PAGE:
Getting a quote for motorcycle insurance in Michigan can be tricky. That's because there are crazy laws out there that frankly don't make any sense. But it's important for you to understand how Michigan Motorcycle Insurance works before you request a quote. I'm going to clarify some of the terminology, eliminate confusion, and help you make an informed decision before you request a motorcycle insurance quote.
There are several key points you need to know:
1. Many Michigan motorcycle insurance policies give you the option of selecting either medical benefits or medical payments (or neither if you choose to decline both) Medical benefits coverage is just like medical payments coverage with the only difference being that medical benefits coverage can pay up to a lifetime, whereas medical payments coverage ceases after three years from an accident. That is the only difference between the two as far as coverage is concerned.
2. Only medical benefits coverage will satisfy Michigan's no-helmet law. You need to carry at least $20,000 in medical benefits coverage to satisfy the no-helmet law. Medical payments coverage does not satisfy the no helmet law.
3. Coverage in the event of an accident: This is where Michigan law really gets weird!
If a bike collides with an automobile, the biker is automatically covered for unlimited lifetime medical benefits under the auto driver's auto insurance policy. Your injuries will be fully covered. (Note: it is also important to carry uninsured motorist coverage, as 1 in every 6 motorists are uninsured)
But if a bike wipes out, runs off the road and hits something, or collides with another motorcycle, the only medical coverage a biker has is their medical coverage on their own motorcycle insurance policy. This is where exposure is a problem! If a biker declines both medical benefits and medical payments coverage, there is no medical coverage in this scenario.
4. Understanding Michigan's MCCA fees. In Michigan, you are required to pay $175 per year, per vehicle towards a state mandated catastrophe fund (on July 1 that will increase to $186 per year). This fund kicks in when injuries exceed a half million dollars, and pays anything over the half million. For motorcyclists, you get a major break and a major bummer!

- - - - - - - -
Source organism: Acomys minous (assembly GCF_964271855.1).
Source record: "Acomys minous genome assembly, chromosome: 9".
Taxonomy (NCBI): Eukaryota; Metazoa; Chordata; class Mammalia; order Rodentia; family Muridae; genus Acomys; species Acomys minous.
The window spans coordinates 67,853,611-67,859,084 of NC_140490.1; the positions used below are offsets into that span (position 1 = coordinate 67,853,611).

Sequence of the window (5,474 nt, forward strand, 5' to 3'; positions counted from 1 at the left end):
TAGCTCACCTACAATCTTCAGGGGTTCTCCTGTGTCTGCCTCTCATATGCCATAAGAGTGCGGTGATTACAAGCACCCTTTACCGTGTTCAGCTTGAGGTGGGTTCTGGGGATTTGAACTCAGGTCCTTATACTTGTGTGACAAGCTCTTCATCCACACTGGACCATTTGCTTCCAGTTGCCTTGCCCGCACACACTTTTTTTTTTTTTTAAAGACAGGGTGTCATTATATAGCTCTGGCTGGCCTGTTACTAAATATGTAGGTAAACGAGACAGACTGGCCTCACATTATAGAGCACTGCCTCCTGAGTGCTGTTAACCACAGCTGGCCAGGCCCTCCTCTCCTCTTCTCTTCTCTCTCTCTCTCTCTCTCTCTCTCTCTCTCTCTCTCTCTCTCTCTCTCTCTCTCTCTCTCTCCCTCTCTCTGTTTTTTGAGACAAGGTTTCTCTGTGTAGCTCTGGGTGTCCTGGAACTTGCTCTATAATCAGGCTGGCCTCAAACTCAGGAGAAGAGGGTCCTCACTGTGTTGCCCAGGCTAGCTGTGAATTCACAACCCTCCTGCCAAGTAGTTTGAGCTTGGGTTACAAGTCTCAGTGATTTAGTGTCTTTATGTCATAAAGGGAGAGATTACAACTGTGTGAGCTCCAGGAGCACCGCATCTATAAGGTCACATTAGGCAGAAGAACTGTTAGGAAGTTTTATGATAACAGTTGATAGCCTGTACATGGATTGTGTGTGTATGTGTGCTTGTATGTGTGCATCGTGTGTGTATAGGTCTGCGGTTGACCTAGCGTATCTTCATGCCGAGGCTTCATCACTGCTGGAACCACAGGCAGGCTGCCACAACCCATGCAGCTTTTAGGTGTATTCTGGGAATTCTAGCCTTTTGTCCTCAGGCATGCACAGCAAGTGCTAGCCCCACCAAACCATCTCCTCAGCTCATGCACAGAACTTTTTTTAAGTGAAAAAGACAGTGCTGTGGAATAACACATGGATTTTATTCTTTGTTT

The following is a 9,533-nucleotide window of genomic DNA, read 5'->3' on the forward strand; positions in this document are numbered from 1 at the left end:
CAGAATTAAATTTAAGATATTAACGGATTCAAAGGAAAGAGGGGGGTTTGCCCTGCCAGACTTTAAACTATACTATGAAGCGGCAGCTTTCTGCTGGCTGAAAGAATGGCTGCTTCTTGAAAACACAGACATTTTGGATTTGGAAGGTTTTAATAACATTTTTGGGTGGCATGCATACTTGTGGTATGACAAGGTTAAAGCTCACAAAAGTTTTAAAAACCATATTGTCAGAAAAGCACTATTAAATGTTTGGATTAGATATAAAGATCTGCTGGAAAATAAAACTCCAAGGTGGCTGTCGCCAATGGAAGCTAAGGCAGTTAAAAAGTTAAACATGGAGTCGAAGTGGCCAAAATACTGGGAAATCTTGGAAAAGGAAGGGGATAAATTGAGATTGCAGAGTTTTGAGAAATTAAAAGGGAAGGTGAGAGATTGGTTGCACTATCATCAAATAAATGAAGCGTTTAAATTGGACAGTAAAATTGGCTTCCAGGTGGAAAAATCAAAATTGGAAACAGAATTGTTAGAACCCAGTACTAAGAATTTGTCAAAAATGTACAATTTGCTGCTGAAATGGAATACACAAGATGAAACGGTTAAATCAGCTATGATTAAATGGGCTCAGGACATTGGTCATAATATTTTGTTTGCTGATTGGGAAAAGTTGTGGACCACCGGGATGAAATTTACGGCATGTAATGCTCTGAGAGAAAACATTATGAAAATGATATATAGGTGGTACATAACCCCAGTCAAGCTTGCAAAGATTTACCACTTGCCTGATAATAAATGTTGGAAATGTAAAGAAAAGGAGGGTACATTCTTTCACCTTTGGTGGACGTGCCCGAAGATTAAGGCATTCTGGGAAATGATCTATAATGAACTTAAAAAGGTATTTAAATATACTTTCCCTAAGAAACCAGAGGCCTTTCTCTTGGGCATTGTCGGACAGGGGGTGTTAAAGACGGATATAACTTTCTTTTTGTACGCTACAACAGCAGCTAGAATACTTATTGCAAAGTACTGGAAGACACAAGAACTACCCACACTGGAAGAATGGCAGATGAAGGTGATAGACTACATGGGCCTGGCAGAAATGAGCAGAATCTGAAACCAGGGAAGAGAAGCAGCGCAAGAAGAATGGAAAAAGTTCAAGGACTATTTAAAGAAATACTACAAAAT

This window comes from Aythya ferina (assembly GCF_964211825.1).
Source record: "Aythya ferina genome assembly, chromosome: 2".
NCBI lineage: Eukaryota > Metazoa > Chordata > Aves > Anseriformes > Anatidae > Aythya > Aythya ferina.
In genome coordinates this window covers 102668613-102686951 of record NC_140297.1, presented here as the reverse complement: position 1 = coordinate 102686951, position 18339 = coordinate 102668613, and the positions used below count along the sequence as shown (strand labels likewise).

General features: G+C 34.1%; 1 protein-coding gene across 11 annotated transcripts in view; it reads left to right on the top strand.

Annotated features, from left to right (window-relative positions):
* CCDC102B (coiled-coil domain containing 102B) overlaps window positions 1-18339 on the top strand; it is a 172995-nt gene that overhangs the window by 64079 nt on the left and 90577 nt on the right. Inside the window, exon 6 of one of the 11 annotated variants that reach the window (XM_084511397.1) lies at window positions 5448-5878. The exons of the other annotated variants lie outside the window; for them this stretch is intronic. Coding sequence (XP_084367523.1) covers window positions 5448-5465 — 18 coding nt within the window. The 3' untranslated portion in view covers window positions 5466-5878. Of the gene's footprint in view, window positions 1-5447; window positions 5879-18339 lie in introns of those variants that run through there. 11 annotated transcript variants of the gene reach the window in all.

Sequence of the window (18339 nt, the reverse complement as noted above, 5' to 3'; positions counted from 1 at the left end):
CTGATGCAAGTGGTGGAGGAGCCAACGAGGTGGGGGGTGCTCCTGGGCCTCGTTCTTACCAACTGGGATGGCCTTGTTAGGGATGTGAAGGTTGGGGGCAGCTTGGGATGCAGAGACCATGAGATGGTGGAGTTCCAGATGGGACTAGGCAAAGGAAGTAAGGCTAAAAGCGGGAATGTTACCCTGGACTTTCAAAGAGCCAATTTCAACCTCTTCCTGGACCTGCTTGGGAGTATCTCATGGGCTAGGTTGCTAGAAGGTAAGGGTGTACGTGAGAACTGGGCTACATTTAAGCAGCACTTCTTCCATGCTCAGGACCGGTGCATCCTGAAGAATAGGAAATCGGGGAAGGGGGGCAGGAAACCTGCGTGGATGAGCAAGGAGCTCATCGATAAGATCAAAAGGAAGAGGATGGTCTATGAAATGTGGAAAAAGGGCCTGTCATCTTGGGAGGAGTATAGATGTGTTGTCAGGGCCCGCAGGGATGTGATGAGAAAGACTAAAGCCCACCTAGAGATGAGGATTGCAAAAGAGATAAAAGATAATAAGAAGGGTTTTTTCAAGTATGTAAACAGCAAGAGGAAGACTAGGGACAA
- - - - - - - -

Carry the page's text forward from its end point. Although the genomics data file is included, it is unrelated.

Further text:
major break: unlike auto insurance, where you are required to have medical coverage to cover the first half million dollars, motorcycles are not required to carry a half million in medical coverage. But they are covered anyway under the auto insurance policy of the vehicle they collided with.
major bummer: once again, a one-vehicle accident on a motorcycle, or a collision with another motorcycle leaves the biker hung out to dry if they are not carrying the optional medical coverage. Furthermore, a biker is excluded from the MCCA catastrophe fund in a one-vehicle accident (even though you're still required to pay the MCCA fees.
5. Quick tip for bikers who have bikes 25 years or older. If your bike satisfies the criteria for being able to register as a historical vehicle, you can save 80% of the MCCA fee. That's a savings of $140 per year, per vehicle. I added this one because there are surprisingly a number of bikers who are eligible for historic plates that are not taking advantage of the automatic savings.
Michigan motorcycle insurance laws are confusing. I hope this helps you understand some of the concepts, as confusing as they may be. If you still have any questions, feel free to drop me a line or call me, and I'll be happy to answer any questions you have.
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Trying to make sense of Michigan’s Motorcycle Insurance Laws